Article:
The deal is on! $1.9 million to CTA from Groupon for 250K 3-day passes

Such the deal!

  • The CTA gets rid of 250,000 three-day passes in its inventory for almost $1.882 million in immediate cash from Groupon.
  • Groupon buys each pass for $7.53 apiece and sells them for $9 each.
  • Riders can buy the pass that usually costs $14 from the CTA for just $9 from Groupon.

That's what you call a win-win-win.

This deal with the CTA marks the first time Chicago-based Groupon has partnered with any transit agency to sell fare media. And of course, our mayor loves it:

"This innovative deal is exciting in many ways," said Mayor Rahm Emanuel. "It will generate nearly $2 million of immediate additional revenue for CTA, it will introduce and attract new potential customers to CTA, and is an innovative example of the government and business community working together to benefit the entire city."

Groupon customers will be able to buy up to four passes each. I'll bet the CTA is hoping visitors buy the passes, and maybe don't use them to their full potential.

But smart regular riders who don't buy monthly passes should snap up this deal. If they transfer from a train to a bus on their daily commute, they stand to save $5.25 over three days. That will buy a cup of coffee on two of those days.

So, way to go CTA, and go get those discounted passes, CTA riders.

Comments

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  • This will only be a win-win-win depending on what the city does with the $1.882 million. If it goes to the pockets of CTA hacks and city employees, this deal sucks, and we're all fools. If it goes to more security and safety on CTA lines then this deal is good.

  • In reply to gwill:

    I'd be fine if they bought a bus with it.

    Are they doing away with the 3-day pass?

  • In reply to chris:

    It'll go to operating, just like any fare revenue does.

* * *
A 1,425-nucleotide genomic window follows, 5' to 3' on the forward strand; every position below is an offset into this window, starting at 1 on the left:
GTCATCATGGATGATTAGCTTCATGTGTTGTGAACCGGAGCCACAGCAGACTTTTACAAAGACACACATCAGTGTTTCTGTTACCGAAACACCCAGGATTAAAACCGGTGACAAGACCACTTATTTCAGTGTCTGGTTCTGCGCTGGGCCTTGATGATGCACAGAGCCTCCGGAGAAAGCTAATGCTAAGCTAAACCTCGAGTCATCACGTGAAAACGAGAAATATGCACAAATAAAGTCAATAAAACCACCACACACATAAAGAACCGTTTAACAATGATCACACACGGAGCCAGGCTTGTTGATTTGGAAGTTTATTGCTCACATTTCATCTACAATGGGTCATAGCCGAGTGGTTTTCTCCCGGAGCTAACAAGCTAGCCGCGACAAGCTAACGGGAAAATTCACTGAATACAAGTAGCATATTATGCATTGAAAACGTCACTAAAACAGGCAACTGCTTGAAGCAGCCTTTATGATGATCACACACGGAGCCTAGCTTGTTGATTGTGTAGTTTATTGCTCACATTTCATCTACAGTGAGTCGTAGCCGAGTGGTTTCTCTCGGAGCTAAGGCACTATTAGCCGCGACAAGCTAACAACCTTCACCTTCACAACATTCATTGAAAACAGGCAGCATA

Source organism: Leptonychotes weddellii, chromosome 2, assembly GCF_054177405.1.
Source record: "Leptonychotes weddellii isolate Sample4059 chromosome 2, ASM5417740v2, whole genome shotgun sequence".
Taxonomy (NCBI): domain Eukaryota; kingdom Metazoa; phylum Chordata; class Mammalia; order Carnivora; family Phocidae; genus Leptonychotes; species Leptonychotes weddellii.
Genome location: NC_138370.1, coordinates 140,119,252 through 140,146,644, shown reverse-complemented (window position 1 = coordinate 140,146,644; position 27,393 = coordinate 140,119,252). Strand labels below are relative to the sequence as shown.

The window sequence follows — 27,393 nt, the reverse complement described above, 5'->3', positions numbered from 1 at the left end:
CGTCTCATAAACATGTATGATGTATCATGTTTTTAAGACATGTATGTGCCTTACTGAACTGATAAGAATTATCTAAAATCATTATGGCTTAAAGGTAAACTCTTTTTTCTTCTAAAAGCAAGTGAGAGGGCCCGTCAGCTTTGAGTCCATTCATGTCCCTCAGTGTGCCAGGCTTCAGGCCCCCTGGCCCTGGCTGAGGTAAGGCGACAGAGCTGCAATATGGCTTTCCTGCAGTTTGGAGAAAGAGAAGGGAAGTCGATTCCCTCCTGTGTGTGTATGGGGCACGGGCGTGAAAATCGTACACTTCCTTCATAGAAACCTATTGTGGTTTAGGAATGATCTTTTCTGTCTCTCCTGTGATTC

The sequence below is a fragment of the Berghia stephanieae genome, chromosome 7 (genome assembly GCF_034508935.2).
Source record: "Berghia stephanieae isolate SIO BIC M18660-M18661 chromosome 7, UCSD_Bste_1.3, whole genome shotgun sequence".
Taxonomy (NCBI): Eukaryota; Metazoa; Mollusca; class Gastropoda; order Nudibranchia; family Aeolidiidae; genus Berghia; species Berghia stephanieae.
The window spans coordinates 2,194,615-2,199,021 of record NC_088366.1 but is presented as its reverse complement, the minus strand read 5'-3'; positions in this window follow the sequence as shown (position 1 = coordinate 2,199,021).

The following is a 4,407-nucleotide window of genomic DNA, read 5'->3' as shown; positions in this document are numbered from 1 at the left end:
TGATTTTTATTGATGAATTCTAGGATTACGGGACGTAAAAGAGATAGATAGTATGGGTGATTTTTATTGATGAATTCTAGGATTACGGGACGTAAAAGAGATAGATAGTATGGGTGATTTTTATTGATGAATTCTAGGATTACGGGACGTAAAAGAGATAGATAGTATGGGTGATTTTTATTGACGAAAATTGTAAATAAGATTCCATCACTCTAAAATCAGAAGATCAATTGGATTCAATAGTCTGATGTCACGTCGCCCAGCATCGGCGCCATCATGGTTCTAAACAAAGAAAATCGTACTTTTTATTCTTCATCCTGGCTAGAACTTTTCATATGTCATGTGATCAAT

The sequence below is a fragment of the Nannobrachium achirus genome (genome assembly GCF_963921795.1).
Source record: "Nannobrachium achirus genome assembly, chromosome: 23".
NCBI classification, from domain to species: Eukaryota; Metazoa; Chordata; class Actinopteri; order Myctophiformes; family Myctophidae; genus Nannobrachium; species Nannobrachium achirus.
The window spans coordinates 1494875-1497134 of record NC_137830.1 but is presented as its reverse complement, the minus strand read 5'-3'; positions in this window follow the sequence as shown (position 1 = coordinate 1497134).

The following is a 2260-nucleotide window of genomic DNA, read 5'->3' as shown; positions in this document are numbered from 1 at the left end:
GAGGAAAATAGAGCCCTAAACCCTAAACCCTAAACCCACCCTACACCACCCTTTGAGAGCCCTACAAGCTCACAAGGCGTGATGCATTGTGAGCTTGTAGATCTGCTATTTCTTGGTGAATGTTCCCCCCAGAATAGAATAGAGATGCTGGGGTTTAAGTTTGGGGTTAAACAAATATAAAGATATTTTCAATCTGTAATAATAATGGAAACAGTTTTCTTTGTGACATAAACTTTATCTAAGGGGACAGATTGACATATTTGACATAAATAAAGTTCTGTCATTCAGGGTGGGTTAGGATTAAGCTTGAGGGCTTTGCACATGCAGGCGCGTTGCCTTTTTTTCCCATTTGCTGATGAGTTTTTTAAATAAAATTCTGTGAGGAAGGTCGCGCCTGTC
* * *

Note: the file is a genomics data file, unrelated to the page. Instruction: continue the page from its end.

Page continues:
The enormity of the deal first escaped me, but I am somewhat shocked that CTA isn't writing this off as a $1.6 million loss on the passes (from the $14 face value to the $7.53 wholesale). At least the administration has enough sense to figure this one out.

    But, I'm sure that anyone who wants to put $14 into a vending machine can still buy a pass.

  • Why are you capitalizing the second O in Groupon? They don't, why are you?

  • In reply to whateva:

    Something for cunning linguists.

    Kevin may be capitalizing the second O, but either Groupon or CTA (or both) is capitalizing on this deal. Properly, I say. ;-)

  • In reply to jack:

    Oh, and good comeback Jack!

  • In reply to whateva:

    Why did I misspell it? Because I'm human and didn't have you editing this till now! Thanks.

  • I doubt that the CTA would care if anyone buys the passes at this point. They already have the money after all. I would guess that, if anything, they would prefer that no one buy the passes so that they wouldn't have to provide the service. I plan on buying as many as I can, though. I actually have credit on Groupon from referrals, so this might even be a freebie for me.

  • In reply to eBob:

    In fact, that was the whole purpose of the transaction. Groupon has its $1.9 million at stake, and CTA got the money. For making that investment, Groupon has the chance to make $1.47 a pass. If they sell out all 250K, Groupon makes $36,750, or 19%. If they don't, they are stuck with the leftovers That sort of sounds like capitalism, otherwise an anathema to CTA riders.

    From what I understand, this is better for the CTA than what the usual Groupon deal is to the merchant, i.e. the merchant has to decide on the discount, Groupon collects the money and pays the merchant after the vouchers are redeemed, and because it often relies mass hysteria, the merchant may be overwhelmed with those with Groupon vouchers. I might be misunderstanding that business model, but the CTA deal seems dissimilar in favor of CTA.

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